Monday, February 13, 2012
The narrative is kind of disjointed, going back and forth in time, but when I thought about it, it is very much like Diane Keaton--told in that halting, unsure, wacky voice of hers. While there are glimpses into the movies and into her relationships with Woody Allen, Warren Beatty, and Al Pacino, there is really not a lot about her movie star life. Rather she talks mostly about growing up in a loving and supportive family, her close relationship with her mother, her siblings, and the life she now has with her two children, Dexter and Duke, who she adopted in her 50s. Of course her insecurities and neuroses are there, and she talks about the eating disorder she had early in her movie life.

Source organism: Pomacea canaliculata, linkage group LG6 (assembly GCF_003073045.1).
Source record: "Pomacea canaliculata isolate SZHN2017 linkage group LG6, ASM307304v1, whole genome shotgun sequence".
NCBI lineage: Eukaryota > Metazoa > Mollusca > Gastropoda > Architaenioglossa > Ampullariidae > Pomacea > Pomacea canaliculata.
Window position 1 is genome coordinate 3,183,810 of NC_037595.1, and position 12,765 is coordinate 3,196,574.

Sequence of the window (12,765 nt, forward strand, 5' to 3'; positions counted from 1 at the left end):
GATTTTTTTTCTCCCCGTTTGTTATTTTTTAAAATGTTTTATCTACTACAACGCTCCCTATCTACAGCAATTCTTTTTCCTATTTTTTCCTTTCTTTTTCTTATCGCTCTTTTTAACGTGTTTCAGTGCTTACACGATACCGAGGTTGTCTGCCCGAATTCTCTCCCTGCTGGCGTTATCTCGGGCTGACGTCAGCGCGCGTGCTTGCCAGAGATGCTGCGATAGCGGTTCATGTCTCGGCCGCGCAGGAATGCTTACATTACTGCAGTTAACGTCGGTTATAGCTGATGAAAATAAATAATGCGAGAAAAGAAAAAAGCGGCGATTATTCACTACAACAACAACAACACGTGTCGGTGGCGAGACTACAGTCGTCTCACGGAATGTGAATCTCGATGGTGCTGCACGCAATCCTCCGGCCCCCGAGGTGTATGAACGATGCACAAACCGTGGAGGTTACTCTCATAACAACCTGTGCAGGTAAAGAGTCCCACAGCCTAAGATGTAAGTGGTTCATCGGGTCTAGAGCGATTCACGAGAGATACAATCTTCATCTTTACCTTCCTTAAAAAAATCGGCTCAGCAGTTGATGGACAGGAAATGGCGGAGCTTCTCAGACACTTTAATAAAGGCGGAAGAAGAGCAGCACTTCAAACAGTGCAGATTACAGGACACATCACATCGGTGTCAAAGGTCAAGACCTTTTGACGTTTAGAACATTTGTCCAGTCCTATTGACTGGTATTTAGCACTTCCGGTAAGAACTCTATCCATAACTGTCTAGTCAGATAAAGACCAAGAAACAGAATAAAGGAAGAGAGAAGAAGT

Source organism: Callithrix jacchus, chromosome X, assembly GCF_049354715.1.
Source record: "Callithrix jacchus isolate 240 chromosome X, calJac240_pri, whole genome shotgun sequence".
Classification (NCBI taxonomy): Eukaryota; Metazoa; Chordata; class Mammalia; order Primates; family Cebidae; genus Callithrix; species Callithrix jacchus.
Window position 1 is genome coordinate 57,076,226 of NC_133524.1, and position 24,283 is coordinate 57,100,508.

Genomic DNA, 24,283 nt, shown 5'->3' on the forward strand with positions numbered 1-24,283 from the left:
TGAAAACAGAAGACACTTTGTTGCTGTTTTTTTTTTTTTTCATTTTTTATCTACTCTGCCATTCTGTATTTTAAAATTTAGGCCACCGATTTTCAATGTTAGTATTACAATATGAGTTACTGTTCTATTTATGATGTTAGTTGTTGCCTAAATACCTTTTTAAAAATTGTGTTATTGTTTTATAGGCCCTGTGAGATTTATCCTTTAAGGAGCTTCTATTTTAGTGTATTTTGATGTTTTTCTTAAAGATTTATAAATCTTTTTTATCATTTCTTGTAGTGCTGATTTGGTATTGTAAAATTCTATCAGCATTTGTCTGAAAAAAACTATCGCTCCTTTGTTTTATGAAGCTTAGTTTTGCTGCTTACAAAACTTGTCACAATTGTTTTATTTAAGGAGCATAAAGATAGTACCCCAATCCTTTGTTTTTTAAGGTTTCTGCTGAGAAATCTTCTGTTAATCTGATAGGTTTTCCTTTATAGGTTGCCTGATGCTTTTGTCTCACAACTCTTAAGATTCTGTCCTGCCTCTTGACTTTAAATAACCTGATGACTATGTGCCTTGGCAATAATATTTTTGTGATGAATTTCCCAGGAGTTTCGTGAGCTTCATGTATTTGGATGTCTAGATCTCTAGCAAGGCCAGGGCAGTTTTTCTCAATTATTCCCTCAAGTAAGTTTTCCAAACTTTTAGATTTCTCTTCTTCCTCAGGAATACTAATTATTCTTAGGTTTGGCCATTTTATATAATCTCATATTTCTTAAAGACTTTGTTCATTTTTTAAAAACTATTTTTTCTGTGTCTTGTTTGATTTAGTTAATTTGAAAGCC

In one respect, Diane Keaton is just like a lot of us, she misses her mother. In the last chapter of the book she says, "It all comes back to the same old thing, Mom. I wish we could talk." So true.